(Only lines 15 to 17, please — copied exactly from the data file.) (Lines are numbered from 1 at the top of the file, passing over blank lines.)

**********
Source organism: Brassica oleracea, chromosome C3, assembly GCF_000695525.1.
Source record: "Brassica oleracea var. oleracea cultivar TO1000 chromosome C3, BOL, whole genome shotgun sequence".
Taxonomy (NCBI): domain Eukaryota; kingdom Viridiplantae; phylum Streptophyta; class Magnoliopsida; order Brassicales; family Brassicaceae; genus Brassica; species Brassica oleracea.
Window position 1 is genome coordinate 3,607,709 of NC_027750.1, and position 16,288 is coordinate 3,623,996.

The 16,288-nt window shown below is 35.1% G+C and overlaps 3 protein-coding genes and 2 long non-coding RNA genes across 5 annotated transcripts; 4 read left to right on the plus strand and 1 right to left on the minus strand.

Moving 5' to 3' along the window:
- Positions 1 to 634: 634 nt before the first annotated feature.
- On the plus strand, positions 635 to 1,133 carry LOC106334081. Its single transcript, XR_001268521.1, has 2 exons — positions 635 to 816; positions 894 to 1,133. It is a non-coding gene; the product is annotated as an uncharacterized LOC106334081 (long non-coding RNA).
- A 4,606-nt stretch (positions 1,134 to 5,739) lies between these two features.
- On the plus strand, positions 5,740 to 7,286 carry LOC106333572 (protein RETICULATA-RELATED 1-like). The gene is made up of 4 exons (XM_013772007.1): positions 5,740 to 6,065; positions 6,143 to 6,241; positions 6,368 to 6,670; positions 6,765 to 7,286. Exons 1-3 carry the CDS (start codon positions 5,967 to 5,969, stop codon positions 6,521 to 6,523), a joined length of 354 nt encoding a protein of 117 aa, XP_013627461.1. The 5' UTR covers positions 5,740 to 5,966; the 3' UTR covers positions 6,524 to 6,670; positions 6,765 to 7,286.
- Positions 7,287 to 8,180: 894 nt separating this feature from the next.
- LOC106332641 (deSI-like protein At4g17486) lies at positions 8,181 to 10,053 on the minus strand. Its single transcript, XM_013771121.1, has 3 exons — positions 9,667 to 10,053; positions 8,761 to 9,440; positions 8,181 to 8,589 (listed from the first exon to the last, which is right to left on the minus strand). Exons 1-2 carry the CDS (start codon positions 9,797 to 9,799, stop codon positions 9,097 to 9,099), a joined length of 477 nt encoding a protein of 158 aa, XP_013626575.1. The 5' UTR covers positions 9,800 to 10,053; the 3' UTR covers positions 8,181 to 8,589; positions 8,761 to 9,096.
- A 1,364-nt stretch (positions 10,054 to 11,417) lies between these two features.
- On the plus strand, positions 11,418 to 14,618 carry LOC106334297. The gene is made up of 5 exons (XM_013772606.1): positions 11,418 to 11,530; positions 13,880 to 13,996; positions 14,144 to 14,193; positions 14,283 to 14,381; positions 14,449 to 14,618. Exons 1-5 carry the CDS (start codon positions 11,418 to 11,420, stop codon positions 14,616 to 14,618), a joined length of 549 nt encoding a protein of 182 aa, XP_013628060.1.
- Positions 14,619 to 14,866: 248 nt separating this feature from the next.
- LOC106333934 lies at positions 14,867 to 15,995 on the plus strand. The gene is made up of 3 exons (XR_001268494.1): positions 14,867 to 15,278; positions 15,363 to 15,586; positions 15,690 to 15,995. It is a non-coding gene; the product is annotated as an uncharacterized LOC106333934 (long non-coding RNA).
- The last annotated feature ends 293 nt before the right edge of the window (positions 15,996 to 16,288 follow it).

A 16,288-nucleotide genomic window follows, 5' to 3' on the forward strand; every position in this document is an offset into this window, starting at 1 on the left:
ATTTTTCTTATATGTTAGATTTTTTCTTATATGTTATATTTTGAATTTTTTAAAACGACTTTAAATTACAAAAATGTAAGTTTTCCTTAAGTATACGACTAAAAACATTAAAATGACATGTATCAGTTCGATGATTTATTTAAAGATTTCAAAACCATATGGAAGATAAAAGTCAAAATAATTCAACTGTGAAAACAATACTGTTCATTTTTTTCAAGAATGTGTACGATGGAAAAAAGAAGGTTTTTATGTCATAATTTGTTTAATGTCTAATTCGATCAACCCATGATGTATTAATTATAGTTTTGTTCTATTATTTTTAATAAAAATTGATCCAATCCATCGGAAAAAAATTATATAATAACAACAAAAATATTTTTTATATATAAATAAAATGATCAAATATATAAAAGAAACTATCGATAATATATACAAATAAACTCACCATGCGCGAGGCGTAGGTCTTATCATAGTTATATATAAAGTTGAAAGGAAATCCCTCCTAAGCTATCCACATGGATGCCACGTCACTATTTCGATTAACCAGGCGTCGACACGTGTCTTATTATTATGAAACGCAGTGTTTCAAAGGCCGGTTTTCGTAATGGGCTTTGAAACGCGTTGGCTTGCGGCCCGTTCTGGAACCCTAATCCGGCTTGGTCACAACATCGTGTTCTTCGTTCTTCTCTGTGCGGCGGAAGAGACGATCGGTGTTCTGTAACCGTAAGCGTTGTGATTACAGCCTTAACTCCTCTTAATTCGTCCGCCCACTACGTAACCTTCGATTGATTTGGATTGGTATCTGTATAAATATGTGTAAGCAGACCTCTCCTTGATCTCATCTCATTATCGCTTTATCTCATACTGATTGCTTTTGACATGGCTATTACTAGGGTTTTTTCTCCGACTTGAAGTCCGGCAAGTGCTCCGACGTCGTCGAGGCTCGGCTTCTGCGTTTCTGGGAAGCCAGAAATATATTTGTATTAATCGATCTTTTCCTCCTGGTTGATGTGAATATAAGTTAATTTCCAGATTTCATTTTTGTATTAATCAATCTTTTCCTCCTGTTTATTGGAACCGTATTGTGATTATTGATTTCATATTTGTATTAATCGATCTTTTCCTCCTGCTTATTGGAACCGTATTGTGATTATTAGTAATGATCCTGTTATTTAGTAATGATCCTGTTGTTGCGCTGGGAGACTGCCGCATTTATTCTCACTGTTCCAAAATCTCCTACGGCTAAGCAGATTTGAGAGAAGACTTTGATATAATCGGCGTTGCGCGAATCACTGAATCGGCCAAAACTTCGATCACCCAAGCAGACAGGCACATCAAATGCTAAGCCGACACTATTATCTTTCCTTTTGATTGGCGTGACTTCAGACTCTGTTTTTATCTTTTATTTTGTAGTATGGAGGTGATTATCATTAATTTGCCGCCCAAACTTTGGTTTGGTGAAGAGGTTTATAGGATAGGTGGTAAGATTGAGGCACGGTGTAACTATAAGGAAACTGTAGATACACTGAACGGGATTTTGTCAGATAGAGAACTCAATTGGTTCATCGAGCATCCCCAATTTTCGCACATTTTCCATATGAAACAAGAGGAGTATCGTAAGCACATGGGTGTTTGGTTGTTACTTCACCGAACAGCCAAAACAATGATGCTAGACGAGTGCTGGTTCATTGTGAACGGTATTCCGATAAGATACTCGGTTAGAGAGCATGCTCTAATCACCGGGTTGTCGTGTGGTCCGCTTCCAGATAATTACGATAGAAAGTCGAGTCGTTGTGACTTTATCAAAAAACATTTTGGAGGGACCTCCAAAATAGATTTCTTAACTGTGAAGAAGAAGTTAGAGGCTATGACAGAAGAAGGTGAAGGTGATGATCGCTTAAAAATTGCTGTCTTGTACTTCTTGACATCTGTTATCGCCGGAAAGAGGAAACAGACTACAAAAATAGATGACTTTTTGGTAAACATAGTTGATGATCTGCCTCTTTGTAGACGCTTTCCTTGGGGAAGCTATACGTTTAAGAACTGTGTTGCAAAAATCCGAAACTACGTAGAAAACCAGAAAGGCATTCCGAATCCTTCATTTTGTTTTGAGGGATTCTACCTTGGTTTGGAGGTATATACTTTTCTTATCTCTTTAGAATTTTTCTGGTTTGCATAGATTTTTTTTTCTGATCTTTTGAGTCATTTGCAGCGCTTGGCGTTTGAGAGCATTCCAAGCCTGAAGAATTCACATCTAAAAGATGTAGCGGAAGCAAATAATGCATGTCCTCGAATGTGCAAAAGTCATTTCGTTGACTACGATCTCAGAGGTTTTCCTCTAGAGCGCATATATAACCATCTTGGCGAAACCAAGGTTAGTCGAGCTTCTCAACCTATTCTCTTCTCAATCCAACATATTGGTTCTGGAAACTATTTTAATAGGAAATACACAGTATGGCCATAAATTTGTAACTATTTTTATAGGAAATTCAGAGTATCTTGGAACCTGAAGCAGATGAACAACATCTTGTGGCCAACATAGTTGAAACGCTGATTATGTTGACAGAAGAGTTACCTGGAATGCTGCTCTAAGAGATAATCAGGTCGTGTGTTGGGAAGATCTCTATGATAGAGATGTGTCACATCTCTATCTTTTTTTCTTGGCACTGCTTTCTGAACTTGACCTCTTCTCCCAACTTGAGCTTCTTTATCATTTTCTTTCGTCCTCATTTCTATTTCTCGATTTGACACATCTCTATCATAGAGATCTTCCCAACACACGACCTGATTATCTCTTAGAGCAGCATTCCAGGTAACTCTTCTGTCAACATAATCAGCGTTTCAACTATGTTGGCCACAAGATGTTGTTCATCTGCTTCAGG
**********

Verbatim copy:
- Positions 14,619 to 14,866: 248 nt separating this feature from the next.
- LOC106333934 lies at positions 14,867 to 15,995 on the plus strand. The gene is made up of 3 exons (XR_001268494.1): positions 14,867 to 15,278; positions 15,363 to 15,586; positions 15,690 to 15,995. It is a non-coding gene; the product is annotated as an uncharacterized LOC106333934 (long non-coding RNA).
- The last annotated feature ends 293 nt before the right edge of the window (positions 15,996 to 16,288 follow it).